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Difference between who and whom



 
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Difference between who and whom #1 (permalink) Thu Aug 04, 2005 8:53 am   Difference between who and whom
 

Test No. errors/elem-2 "Be careful", question 10

Sometimes you get too much of news every day on television.

(a) Sometimes
(b) much of news
(c) on

Test No. errors/elem-2 "Be careful", answer 10

Sometimes you get too much news every day on television.

Correct entry: much news
The error was: (b) much of news

You have found the error but your entry is incorrect.
Sometimes you get too much of news every day on television.
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Hi,

Can you tell me whats the difference in use of 'Who' and 'Whom'?

Thanks
Vivek
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Difference between who and whom #2 (permalink) Thu Aug 04, 2005 9:58 am   Difference between who and whom
 

Hi,

Who is subject and whom is object. That's the main difference. Look at these two sentences.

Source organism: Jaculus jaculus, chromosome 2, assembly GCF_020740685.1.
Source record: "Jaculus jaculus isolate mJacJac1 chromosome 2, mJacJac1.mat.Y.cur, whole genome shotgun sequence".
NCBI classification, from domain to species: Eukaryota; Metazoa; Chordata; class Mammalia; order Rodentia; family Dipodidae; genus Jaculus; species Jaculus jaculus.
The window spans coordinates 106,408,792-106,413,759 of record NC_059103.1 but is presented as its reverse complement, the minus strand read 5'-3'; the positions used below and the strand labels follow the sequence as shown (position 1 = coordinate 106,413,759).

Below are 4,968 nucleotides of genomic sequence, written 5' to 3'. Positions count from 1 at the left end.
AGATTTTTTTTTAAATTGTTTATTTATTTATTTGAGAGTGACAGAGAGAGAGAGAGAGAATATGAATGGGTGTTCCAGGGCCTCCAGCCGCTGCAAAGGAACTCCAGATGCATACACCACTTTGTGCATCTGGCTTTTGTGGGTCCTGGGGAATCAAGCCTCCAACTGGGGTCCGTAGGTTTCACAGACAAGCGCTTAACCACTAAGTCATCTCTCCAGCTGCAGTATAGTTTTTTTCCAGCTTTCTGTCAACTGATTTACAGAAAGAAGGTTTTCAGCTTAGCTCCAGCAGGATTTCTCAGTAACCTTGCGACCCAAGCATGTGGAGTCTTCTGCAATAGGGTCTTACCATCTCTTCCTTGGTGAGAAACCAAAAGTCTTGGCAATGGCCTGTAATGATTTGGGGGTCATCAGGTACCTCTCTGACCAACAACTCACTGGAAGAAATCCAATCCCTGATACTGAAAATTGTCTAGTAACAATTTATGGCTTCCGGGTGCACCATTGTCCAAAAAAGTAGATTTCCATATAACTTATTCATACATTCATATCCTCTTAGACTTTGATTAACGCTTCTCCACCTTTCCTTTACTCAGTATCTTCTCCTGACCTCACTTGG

She is the singer who (subject) works with that group.

She is the singer whom (object) I (subject) I saw on tv.

In the second sentence you can leave out whom and it still makes sense. You will find that whom is more frequently used after prepositions as in: The people for whom I work/That's the person to whom you give the ticket ...

If you go to the esl lessons heading on this site you will find some information and a story I have written on the relative pronoun, which you may find useful.

Alan
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Thanks #3 (permalink) Fri Aug 05, 2005 7:41 am   Thanks
 

Hi Alan,

Thank you.Now I am able to undersand.ESL lessons are very very useful.
Vivek
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About the meaning #4 (permalink) Wed Oct 26, 2005 14:09 pm   About the meaning
 

Hi,
I just cannot understand sometimes and everyday used in the same sentence as:
Sometimes you get too much news every day on television
thanks
Sevide
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Difference between who and whom #5 (permalink) Wed Sep 01, 2010 18:04 pm   Difference between who and whom
 

Is "many news" completely incorrect?
Dinanrodrig
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Difference between who and whom #6 (permalink) Wed Sep 01, 2010 18:10 pm   Difference between who and whom
 

Yes.
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Difference between who and whom #7 (permalink) Wed Sep 01, 2010 19:36 pm   Difference between who and whom
 

Hi Dinanrodrig,

If you want to express the idea of plural with 'news', you can say: Many pieces/items of news.'

Alan
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